The procedure involving a wooden sled and ropes was carried out with staff and volunteers at Butser Ancient Farm in Chalton to mark the centre’s 50th anniversary.
The ship’s company of the Portsmouth-based supercarrier, HMS Queen Elizabeth, helped move monolith, which is formed from Purbeck limestone from Swanage, Dorset, where it has been quarried since at least the time of the Roman empire.
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The determined naval personnel managed to first move it approximately 90ft before standing it up,
Simon Jay, director of Butser Ancient Farm, said: ‘The standing stone will act as a 50-year marker for us and we are planning to coincide its erection with the Council for British Archaeology’s Festival of Archaeology which has the theme of journeys this year, so the movement of the stone fits well with that theme.
‘We will also attempt to align the stone to the midsummer sunrise and over time we may add more smaller stones in the surrounding area that can create different alignments such as at midwinter too.’
He added: ‘This is an important year for us. Butser Ancient Farm began life in the 1970s as an experimental archaeology site looking at Iron Age life.
‘We were and still are completely ground breaking with no other site in the UK taking such an in depth look at how life was really lived by our ancient ancestors.’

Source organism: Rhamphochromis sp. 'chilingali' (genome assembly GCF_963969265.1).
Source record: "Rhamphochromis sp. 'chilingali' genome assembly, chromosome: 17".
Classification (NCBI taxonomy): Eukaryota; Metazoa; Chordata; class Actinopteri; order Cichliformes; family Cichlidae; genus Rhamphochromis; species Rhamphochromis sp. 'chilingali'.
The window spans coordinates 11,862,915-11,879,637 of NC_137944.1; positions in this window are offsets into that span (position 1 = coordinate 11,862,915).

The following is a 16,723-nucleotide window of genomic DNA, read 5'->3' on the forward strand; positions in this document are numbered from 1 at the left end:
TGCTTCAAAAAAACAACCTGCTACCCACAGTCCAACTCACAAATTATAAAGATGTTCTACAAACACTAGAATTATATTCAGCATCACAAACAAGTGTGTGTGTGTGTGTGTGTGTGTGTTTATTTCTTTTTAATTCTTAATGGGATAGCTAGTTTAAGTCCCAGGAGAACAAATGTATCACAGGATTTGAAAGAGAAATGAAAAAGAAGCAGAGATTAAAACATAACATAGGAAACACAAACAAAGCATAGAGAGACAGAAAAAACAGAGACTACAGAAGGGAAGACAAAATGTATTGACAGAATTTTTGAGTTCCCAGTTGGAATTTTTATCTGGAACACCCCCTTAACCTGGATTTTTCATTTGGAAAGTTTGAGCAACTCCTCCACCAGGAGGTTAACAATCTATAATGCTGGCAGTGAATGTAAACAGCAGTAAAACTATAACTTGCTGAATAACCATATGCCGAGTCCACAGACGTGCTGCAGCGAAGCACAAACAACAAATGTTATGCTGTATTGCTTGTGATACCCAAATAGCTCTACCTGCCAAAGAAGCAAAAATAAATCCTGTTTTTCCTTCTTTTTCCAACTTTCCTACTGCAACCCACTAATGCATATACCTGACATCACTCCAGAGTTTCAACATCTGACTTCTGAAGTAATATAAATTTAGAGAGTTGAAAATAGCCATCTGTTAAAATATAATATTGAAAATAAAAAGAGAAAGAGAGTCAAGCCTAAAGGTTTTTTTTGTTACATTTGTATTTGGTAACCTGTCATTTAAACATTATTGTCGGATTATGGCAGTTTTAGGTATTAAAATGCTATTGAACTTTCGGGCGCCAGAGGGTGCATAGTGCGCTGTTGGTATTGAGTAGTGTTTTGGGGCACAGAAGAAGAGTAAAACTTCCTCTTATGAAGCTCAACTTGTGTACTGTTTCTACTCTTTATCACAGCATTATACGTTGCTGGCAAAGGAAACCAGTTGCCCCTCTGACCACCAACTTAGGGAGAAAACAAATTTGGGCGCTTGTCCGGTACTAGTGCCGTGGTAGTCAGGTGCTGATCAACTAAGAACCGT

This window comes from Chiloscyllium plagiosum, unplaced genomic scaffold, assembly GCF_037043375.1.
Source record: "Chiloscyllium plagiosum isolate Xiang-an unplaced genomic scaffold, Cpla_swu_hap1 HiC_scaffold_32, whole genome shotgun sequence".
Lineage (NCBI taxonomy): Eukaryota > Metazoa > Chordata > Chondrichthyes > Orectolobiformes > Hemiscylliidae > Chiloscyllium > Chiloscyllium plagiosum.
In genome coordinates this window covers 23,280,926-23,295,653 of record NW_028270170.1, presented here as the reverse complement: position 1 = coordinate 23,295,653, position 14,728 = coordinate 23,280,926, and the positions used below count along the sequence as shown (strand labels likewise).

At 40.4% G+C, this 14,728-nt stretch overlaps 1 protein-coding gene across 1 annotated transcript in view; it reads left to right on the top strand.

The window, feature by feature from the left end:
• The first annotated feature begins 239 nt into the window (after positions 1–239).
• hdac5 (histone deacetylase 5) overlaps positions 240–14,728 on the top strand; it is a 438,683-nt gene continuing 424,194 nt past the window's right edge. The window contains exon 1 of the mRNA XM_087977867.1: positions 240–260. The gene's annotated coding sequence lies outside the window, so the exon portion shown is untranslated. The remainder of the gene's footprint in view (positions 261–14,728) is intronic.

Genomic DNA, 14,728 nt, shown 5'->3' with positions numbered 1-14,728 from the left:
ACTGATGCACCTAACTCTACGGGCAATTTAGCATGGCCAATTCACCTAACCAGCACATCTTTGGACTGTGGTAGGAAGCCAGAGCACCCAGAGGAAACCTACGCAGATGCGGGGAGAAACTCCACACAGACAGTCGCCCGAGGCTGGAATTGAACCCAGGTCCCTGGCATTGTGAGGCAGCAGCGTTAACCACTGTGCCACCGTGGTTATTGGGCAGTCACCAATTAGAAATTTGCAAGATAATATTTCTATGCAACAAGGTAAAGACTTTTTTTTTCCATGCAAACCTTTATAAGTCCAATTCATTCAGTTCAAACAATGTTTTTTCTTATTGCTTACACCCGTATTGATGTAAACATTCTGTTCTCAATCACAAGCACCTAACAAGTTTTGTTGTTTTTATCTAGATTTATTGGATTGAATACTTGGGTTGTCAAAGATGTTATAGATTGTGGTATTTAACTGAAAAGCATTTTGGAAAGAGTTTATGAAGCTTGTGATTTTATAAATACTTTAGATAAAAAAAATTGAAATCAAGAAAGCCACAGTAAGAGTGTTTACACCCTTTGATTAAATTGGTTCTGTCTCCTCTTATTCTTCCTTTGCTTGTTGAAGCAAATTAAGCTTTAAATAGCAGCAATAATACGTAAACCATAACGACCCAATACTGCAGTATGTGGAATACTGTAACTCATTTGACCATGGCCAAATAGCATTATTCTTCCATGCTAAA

Reverend Eddie Wills, from HMS Queen Elizabeth, said he organised the ship’s involvement after he had previously volunteered at Butser.
He said: ‘I knew how much the ship’s company would enjoy visiting the farm and getting stuck in.
‘I got in touch with Butser to offer our services for a community project and this is what was suggested. It struck me as a great opportunity to demonstrate the Royal Navy’s can-do attitude.’
Butser features archaeological reconstructions of ancient buildings from the Stone Age, Bronze Age, Iron Age, Roman Britain and the Anglo-Saxon period.
While HMS Queen Elizabeth is the first of two Queen Elizabeth-class aircraft carriers – the biggest warships ever made for the Royal Navy.